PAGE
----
Hawaiian Airlines is growing their long-haul service offerings in a big way, with Auckland, New Zealand as the newest destination announced. The carrier will be offering service between the South Pacifica capital and Honolulu three times weekly starting on March 13, 2013. Flight schedules have not been announced but the carrier has indicated that the trip will be flown on their 767-300ER aircraft.
Auckland is the eighth new long-haul destination announced by Hawaiian since November 2010. Other options include Tokyo, New York City and, also starting in early 2013, Brisbane, Australia. These route additions have come as Hawaiian is adding to their long-haul fleet; they’ve taken delivery of several A330s over the past two years and eventually expect to have 22 of these aircraft in their fleet. Even with the scheduled retirement of the 767-300 fleet the new aircraft have opened up opportunities for Hawaiian to reach into new markets, something they are pursuing aggressively.
On both the Brisbane service starting in November 2012 and the Auckland service Hawaiian will be the only US carrier operating to those cities. They will also be the only US carrier flying to New Zealand; United Airlines recently indicated that they will scuttle their planned Houston – Auckland route before it ever takes flight.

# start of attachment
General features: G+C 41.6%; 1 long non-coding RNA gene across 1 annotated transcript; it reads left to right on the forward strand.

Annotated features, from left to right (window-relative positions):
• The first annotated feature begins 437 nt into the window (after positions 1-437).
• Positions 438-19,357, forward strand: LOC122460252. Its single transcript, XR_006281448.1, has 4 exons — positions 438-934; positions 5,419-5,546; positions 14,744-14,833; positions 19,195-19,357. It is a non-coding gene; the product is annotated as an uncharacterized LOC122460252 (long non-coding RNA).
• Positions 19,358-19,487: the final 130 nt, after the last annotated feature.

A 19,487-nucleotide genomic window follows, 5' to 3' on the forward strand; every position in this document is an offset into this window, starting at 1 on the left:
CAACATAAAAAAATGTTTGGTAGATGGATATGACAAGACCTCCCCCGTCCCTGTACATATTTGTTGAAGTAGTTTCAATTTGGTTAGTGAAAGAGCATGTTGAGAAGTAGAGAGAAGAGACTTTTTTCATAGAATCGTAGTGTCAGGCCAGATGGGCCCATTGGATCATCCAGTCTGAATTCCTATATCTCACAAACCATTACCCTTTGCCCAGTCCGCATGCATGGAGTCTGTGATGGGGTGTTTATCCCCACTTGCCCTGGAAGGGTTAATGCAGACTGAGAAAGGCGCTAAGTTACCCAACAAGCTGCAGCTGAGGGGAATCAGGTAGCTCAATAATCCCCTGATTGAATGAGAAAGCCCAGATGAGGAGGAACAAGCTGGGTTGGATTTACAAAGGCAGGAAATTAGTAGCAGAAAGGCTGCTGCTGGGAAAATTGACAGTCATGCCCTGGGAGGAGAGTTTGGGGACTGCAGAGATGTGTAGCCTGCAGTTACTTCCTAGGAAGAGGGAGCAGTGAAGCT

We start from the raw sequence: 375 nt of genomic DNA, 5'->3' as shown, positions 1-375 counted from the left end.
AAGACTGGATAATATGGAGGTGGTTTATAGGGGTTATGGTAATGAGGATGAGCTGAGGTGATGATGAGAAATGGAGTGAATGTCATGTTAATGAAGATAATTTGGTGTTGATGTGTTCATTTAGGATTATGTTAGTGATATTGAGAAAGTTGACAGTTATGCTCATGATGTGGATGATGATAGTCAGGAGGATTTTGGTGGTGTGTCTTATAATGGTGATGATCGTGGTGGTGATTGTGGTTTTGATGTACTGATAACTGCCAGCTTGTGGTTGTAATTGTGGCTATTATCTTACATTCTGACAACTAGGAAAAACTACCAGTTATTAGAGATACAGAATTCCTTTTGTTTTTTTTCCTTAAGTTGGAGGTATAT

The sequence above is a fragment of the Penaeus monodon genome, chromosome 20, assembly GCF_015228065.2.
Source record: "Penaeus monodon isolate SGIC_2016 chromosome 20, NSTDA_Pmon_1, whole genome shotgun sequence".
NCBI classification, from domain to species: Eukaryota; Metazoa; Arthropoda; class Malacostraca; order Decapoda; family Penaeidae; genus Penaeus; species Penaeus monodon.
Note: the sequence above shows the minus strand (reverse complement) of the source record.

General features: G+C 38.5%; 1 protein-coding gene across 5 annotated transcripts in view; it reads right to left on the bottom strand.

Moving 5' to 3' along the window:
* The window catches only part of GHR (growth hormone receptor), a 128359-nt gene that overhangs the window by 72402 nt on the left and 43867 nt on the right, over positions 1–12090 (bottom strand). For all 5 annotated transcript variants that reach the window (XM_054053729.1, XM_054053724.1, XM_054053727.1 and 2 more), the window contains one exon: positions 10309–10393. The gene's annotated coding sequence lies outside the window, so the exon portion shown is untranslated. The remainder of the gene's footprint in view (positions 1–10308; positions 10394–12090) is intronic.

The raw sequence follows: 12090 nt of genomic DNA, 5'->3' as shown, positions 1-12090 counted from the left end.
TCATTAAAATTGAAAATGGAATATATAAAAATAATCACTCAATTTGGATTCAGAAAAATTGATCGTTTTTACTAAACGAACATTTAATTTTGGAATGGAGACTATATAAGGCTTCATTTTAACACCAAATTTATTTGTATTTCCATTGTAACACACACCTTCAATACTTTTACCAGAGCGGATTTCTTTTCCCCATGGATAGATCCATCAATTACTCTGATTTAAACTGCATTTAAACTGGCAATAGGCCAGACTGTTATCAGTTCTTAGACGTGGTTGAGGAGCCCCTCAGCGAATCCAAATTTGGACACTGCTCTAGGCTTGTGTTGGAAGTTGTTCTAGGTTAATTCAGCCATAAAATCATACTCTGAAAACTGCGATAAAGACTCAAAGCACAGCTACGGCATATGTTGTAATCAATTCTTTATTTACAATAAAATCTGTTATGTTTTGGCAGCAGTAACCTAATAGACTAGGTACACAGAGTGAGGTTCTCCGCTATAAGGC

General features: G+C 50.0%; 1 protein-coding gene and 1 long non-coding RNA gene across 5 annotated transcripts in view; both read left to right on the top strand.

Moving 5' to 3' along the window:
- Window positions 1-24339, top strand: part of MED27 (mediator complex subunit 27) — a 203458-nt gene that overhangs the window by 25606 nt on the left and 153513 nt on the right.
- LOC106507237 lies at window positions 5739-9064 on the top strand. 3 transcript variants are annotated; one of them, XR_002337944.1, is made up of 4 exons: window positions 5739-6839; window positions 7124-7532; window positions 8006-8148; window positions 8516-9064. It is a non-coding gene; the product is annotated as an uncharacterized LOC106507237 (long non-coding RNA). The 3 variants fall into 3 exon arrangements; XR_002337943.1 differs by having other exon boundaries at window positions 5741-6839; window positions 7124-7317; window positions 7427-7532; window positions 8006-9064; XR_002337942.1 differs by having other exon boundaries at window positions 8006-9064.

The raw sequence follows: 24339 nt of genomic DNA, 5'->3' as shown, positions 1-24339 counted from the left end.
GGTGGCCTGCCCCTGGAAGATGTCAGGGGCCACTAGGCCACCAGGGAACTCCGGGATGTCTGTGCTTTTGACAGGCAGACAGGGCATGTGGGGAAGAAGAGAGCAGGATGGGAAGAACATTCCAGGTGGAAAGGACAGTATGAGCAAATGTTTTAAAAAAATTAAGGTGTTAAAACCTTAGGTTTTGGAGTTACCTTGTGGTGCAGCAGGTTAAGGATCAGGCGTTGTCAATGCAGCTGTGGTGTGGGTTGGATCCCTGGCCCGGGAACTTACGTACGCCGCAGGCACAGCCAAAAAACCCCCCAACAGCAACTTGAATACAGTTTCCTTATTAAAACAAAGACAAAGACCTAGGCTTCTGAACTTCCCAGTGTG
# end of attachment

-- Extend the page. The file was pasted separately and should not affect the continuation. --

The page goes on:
The airline has noted the significant tourism opportunities in both directions for these destinations. Going after such markets is, in many ways, flying in the face of recent industry trends which have focused more on business-heavy routes. Given Hawaii‘s location in the Pacific and what destinations they have within range it is not surprising that they are going in this direction; there aren’t a lot of other business destinations to be found. Said CEO Mark Dunkerley in a statement:
New Zealanders are avid travelers and we believe the introduction of new nonstop flights with our winning brand of service will be welcomed in meeting pent-up demand for a Hawaii vacation. At the same time, our new service will offer Hawaii residents easy access to the natural wonders and Maori culture of New Zealand.
With 40,000 seats annually between the islands the opportunities for passengers to have these experiences is growing significantly.
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